King’s Avatar has the formula on how to present an anime about gamers giving it their all on playing this game they enjoy and as a hardcore gamer myself, I appreciate that immensely. Despite this, I don’t think it will reach the amount of success that I think it truly deserves. The reason is because King’s Avatar doesn’t capitalize on what it’s targeted audience wants and as such may end up being forgotten as just another anime. A Chinese one which probably doesn’t help because I can imagine a lot of people being turned off by the Chinese voices which admittedly did come off as a bit disruptive to me at first but I got over it.
The problem doesn’t stem from it being a bad anime or even a forgettable one. It’s just from being the wrong story. The idea of an e- sports anime and why it was something that people wanted for quite awhile is because of current e- sports success. A game I’ve actively played for more than I cared to admit: “League of Legends” has an emotional fandom that’s continually growing because of it’s dramatic and thrilling pro scene that is filled to the brim with controversial and intense players.
Even though it is joked a lot about how e- sports League of Legends can be scripted, it’s just interesting that there are so many stories from team rivalries to solo stories that make the sport that much more interesting. It’s a self- creative narrative that takes the competition between teams and makes it a competition between fans.
And the basic gist is that this same audience that happens to love MOBA games also love anime. I mean, gaming and anime almost go hand in hand down the lines of otaku culture so it’s pretty normal. They wanna see an animated and scripted story of an e- sports team that takes part in this seasonal tournament until they eventually reach the world championships and face off against the best of the best around the world.
King’s Avatar just isn’t that. It’s about a 25- year old man named Ye Xiu which is a name i’m going to butcher for the rest of this video. but he is not only one of the oldest and longest standing pro players to ever exist but has consistently been regarded as one of the best. Once he’s kicked out, he settles in a net cafe to which he works the night shift mostly to just play Glory till morning, then falls asleep and repeats. But I think that’s exactly what makes King’s Avatar so appealing to watch. If we had a MOBA e- sports anime, chances are it would either just be a scripted version of what we already have in real life thus making it a mediocre copy or a faithful adaptation that is just as interesting but not bring anything new to the table.
E- sports doesn’t need to be animated because of the interests we have seen in real life. We need a story of something that hasn’t been translated to us before. Something we don’t see from behind the monitor. King’s Avatar tells the story of a veteran pro player who got kicked out due to his age and believe it or not, it’s something that actually happens. Current players retire or even get kicked off the team because they aren’t as good as they were when they initially joined the team and we don’t see those people on a personal level. That’s the story King’s Avatar presents us with. It tells us how this guy, Ye Xiu, thought to be out of his element is still very much at his prime and he continues to play the game with as much love as he did when he initially started it 10 years ago! He can’t play professionally anymore because when his contract was terminated he was forced to retire meaning he can’t join the pro scene until a year after. But he doesn’t let that get him down. he plays and hones his new characters’ skills until he is allowed to jump back into being a pro. He does it all with a carefree smile that says “take my account, my skills and my weapons. I’ll just make new ones and still be better than you.”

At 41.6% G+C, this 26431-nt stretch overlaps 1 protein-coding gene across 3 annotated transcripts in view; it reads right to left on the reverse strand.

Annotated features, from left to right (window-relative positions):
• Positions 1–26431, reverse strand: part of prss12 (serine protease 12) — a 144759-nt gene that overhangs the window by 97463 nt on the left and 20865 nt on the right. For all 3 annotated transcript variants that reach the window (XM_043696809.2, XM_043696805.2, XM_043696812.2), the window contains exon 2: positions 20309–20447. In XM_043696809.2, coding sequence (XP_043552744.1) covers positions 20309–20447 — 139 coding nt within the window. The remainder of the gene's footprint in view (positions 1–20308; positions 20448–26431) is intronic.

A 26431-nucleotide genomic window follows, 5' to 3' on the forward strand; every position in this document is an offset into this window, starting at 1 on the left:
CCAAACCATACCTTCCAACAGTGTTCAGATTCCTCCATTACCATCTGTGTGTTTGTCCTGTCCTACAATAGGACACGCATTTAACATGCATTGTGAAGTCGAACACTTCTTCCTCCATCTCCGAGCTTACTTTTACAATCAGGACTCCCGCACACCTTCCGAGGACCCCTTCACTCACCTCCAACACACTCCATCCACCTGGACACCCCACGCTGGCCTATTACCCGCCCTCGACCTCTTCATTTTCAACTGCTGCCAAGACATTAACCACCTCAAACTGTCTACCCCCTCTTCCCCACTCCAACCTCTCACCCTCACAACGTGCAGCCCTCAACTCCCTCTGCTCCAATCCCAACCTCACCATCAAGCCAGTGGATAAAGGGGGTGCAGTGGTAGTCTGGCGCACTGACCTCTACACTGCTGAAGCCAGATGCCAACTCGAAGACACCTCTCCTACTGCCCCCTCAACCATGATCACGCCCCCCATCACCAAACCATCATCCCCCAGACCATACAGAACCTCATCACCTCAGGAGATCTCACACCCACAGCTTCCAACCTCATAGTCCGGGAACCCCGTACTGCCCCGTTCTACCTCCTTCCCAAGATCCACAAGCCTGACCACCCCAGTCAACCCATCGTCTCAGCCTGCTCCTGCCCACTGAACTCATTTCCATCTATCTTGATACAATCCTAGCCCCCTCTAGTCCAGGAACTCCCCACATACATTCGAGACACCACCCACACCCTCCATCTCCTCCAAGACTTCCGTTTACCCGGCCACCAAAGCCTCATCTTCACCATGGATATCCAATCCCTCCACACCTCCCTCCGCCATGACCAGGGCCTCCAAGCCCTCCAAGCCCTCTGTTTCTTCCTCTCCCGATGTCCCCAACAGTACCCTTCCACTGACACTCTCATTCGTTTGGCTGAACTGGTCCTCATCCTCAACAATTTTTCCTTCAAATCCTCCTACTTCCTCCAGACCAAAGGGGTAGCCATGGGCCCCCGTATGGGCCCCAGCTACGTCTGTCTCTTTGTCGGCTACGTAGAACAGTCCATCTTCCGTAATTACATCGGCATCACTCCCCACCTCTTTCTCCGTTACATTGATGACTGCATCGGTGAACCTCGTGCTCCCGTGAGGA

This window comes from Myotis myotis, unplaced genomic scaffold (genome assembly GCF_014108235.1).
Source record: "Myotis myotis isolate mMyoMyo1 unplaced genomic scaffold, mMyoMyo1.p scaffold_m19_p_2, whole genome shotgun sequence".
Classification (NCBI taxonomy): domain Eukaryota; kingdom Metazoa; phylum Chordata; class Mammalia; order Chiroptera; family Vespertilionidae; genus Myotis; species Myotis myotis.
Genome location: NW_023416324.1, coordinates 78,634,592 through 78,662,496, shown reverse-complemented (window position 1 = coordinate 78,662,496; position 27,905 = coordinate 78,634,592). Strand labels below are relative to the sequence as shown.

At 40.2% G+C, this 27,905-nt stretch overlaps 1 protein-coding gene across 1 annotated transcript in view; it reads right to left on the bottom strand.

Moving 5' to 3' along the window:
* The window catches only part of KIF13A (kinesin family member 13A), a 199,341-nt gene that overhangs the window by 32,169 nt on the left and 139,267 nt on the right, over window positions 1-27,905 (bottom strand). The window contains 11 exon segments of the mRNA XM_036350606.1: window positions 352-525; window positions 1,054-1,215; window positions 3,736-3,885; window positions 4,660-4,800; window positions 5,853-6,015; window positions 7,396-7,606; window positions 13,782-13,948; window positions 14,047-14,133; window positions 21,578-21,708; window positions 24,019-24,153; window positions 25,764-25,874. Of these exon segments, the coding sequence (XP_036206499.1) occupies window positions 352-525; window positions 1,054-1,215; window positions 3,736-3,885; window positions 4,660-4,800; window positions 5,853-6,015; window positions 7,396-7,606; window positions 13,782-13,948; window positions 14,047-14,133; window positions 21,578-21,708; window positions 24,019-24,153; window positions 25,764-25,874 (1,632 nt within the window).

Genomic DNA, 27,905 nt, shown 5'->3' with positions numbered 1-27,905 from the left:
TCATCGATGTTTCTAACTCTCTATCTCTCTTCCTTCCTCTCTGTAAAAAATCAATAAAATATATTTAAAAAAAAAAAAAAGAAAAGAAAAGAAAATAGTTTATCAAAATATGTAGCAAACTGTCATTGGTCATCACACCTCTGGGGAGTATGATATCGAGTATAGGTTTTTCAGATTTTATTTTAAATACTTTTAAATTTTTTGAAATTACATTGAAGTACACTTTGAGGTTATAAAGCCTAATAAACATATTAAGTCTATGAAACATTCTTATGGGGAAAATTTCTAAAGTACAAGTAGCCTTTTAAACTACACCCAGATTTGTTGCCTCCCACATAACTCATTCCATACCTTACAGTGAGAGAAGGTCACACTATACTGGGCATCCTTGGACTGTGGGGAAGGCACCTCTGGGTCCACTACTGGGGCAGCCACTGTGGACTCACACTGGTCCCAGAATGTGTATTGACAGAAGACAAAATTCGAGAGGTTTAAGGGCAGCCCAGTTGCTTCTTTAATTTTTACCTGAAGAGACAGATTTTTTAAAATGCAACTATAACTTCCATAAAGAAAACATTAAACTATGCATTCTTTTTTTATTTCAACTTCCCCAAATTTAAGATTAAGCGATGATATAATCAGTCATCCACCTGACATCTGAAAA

Following Ye Xiu’s story is a hell of a lot more interesting than watching a team of pro league players who are just trying to replicate real life e- sports and it’s not like we’re not going to get to a similar story line in King’s Avatar. In fact, it looks like that’s where it’s heading because Ye Xiu has met players who, while they aren’t very good compared to Ye Xiu, they are mechanically good enough that with a little training might even be the future pro players that will be part of Ye Xiu’s new team! And when that team debuts, I’ll be very happy. Because I genuinely find these characters adorable to watch and how they interact with one another would be even cooler if they all finally met in person. I really love that blonde brick guy even though he’s still yet to get a proper character arc. He’s just unbelievably stupid and seems like he drinks too many energy drinks.
I think the only thing I’ve found strange about this anime which has been present in other Chinese animated films I have seen is how they use “bro” and “God” in their dialogue. Characters often use “God” kind of like addressing a talented person who they also admire greatly. Bro feels like another way of addressing a person but I think it’s more so that they are addressing said person as an equal.
Regardless, The main intrigue of King’s Avatar is just how unique it’s setting is and the melancholic tone strikes a feeling that leaves you intimately connected with the characters, especially Ye Xiu and how methodically detailed it’s aesthetics are from the characters to the background. I hope this has at least convinced a few people to watch King’s Avatar because so far, it’s a fucking brilliant show and deserves a hell of a lot more attention than I think it’s getting. I’ll keep watching King’s Avatar for as long as it wants to go, feel free to join in or forever die alone.
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